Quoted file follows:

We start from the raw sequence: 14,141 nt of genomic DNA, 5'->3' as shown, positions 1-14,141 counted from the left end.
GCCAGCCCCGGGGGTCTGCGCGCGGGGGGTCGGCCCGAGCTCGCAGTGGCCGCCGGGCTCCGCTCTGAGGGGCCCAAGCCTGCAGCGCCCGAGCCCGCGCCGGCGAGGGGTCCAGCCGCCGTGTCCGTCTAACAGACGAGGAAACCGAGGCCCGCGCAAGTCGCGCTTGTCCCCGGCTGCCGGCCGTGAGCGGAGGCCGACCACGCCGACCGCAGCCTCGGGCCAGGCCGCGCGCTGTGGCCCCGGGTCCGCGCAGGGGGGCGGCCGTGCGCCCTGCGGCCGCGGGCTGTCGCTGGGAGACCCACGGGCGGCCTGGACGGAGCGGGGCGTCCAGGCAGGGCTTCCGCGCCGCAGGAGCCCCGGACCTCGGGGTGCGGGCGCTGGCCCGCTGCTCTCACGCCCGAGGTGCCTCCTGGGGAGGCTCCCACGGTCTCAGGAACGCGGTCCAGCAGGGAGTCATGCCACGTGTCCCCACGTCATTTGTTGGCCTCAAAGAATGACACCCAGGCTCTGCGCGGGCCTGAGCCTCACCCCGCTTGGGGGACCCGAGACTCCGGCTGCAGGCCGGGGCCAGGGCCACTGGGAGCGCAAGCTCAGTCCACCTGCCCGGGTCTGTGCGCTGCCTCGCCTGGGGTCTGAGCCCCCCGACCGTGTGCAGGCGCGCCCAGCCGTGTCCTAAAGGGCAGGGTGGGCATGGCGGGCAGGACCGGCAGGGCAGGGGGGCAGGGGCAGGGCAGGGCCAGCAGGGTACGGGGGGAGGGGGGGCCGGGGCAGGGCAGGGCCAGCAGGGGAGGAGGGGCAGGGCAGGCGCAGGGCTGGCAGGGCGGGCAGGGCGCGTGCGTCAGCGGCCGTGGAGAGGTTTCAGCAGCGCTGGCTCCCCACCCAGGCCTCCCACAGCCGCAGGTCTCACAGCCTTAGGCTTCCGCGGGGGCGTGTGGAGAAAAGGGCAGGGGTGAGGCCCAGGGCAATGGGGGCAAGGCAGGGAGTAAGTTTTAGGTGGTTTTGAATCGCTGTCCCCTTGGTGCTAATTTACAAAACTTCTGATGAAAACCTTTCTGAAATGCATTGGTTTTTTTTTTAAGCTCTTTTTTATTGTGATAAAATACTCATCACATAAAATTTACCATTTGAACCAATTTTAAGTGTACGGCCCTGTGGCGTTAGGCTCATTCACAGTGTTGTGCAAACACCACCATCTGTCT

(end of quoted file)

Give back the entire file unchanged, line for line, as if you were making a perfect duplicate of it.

We start from the raw sequence: 14,141 nt of genomic DNA, 5'->3' as shown, positions 1-14,141 counted from the left end.
GCCAGCCCCGGGGGTCTGCGCGCGGGGGGTCGGCCCGAGCTCGCAGTGGCCGCCGGGCTCCGCTCTGAGGGGCCCAAGCCTGCAGCGCCCGAGCCCGCGCCGGCGAGGGGTCCAGCCGCCGTGTCCGTCTAACAGACGAGGAAACCGAGGCCCGCGCAAGTCGCGCTTGTCCCCGGCTGCCGGCCGTGAGCGGAGGCCGACCACGCCGACCGCAGCCTCGGGCCAGGCCGCGCGCTGTGGCCCCGGGTCCGCGCAGGGGGGCGGCCGTGCGCCCTGCGGCCGCGGGCTGTCGCTGGGAGACCCACGGGCGGCCTGGACGGAGCGGGGCGTCCAGGCAGGGCTTCCGCGCCGCAGGAGCCCCGGACCTCGGGGTGCGGGCGCTGGCCCGCTGCTCTCACGCCCGAGGTGCCTCCTGGGGAGGCTCCCACGGTCTCAGGAACGCGGTCCAGCAGGGAGTCATGCCACGTGTCCCCACGTCATTTGTTGGCCTCAAAGAATGACACCCAGGCTCTGCGCGGGCCTGAGCCTCACCCCGCTTGGGGGACCCGAGACTCCGGCTGCAGGCCGGGGCCAGGGCCACTGGGAGCGCAAGCTCAGTCCACCTGCCCGGGTCTGTGCGCTGCCTCGCCTGGGGTCTGAGCCCCCCGACCGTGTGCAGGCGCGCCCAGCCGTGTCCTAAAGGGCAGGGTGGGCATGGCGGGCAGGACCGGCAGGGCAGGGGGGCAGGGGCAGGGCAGGGCCAGCAGGGTACGGGGGGAGGGGGGGCCGGGGCAGGGCAGGGCCAGCAGGGGAGGAGGGGCAGGGCAGGCGCAGGGCTGGCAGGGCGGGCAGGGCGCGTGCGTCAGCGGCCGTGGAGAGGTTTCAGCAGCGCTGGCTCCCCACCCAGGCCTCCCACAGCCGCAGGTCTCACAGCCTTAGGCTTCCGCGGGGGCGTGTGGAGAAAAGGGCAGGGGTGAGGCCCAGGGCAATGGGGGCAAGGCAGGGAGTAAGTTTTAGGTGGTTTTGAATCGCTGTCCCCTTGGTGCTAATTTACAAAACTTCTGATGAAAACCTTTCTGAAATGCATTGGTTTTTTTTTTAAGCTCTTTTTTATTGTGATAAAATACTCATCACATAAAATTTACCATTTGAACCAATTTTAAGTGTACGGCCCTGTGGCGTTAGGCTCATTCACAGTGTTGTGCAAACACCACCATCTGTCT